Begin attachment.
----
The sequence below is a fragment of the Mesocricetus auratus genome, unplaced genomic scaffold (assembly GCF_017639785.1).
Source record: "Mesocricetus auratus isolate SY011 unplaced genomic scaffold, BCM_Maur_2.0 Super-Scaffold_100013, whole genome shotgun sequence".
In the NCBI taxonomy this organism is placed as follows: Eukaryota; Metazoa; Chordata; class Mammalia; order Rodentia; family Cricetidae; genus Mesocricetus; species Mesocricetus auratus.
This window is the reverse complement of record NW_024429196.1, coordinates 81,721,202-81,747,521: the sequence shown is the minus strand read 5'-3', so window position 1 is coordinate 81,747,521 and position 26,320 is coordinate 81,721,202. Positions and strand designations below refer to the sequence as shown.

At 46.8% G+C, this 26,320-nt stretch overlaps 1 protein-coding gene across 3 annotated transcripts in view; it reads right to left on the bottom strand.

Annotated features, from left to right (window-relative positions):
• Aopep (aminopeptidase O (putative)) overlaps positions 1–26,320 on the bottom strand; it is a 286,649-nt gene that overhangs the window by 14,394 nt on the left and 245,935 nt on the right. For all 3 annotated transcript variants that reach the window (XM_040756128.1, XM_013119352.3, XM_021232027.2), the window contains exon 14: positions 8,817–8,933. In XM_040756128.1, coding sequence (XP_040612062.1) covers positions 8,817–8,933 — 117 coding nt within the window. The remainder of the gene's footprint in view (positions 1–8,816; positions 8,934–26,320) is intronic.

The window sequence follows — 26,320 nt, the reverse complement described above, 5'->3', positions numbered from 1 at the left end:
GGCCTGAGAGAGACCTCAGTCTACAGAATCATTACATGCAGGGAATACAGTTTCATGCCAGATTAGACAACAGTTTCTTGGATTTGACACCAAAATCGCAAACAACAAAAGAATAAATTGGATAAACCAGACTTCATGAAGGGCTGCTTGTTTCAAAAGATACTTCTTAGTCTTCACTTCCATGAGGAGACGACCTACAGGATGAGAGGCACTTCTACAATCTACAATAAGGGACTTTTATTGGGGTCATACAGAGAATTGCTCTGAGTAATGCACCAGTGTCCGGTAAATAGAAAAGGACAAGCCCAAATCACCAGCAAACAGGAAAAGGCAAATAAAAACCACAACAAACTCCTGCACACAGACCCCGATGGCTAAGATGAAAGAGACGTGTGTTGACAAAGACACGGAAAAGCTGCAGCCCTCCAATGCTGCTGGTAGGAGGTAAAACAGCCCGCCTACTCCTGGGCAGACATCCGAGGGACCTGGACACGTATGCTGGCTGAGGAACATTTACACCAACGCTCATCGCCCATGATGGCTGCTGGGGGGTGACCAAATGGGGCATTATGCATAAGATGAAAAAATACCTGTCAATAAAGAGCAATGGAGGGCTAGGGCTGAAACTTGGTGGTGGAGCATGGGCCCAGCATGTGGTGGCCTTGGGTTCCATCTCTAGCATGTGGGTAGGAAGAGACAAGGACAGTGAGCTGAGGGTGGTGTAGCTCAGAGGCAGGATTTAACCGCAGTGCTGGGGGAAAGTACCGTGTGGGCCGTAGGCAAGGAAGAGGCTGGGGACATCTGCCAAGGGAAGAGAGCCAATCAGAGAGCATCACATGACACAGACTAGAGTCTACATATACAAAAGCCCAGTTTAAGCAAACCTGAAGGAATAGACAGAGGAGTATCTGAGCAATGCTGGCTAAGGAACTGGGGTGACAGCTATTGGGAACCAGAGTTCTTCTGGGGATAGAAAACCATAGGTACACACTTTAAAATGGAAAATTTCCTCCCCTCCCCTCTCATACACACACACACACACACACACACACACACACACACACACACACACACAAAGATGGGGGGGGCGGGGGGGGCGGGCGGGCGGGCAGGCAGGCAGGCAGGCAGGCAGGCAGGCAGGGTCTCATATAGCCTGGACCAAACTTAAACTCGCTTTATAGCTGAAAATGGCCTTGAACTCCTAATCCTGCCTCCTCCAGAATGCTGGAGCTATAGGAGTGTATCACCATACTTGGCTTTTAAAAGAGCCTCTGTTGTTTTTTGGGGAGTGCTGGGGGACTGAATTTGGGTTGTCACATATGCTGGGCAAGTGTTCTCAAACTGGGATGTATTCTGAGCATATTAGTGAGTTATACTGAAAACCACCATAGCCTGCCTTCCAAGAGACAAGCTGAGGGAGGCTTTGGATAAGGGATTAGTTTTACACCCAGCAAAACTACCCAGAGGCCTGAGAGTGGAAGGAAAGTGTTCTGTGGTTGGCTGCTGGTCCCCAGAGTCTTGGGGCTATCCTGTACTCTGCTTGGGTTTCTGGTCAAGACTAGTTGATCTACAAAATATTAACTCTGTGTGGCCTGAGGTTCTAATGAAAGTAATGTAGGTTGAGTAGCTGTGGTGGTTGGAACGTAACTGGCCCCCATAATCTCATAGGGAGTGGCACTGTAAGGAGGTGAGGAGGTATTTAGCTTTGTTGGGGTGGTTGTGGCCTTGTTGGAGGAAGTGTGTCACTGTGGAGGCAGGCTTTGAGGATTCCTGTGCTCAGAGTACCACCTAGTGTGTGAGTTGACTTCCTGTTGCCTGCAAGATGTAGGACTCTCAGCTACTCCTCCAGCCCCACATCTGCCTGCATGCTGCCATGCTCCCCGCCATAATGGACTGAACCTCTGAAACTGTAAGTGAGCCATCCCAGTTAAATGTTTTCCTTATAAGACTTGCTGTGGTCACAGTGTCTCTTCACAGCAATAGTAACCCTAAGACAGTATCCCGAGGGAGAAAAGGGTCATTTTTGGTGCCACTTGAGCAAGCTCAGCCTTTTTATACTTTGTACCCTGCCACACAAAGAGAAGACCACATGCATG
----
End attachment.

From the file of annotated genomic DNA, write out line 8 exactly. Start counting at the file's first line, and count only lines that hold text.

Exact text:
The window sequence follows — 26,320 nt, the reverse complement described above, 5'->3', positions numbered from 1 at the left end: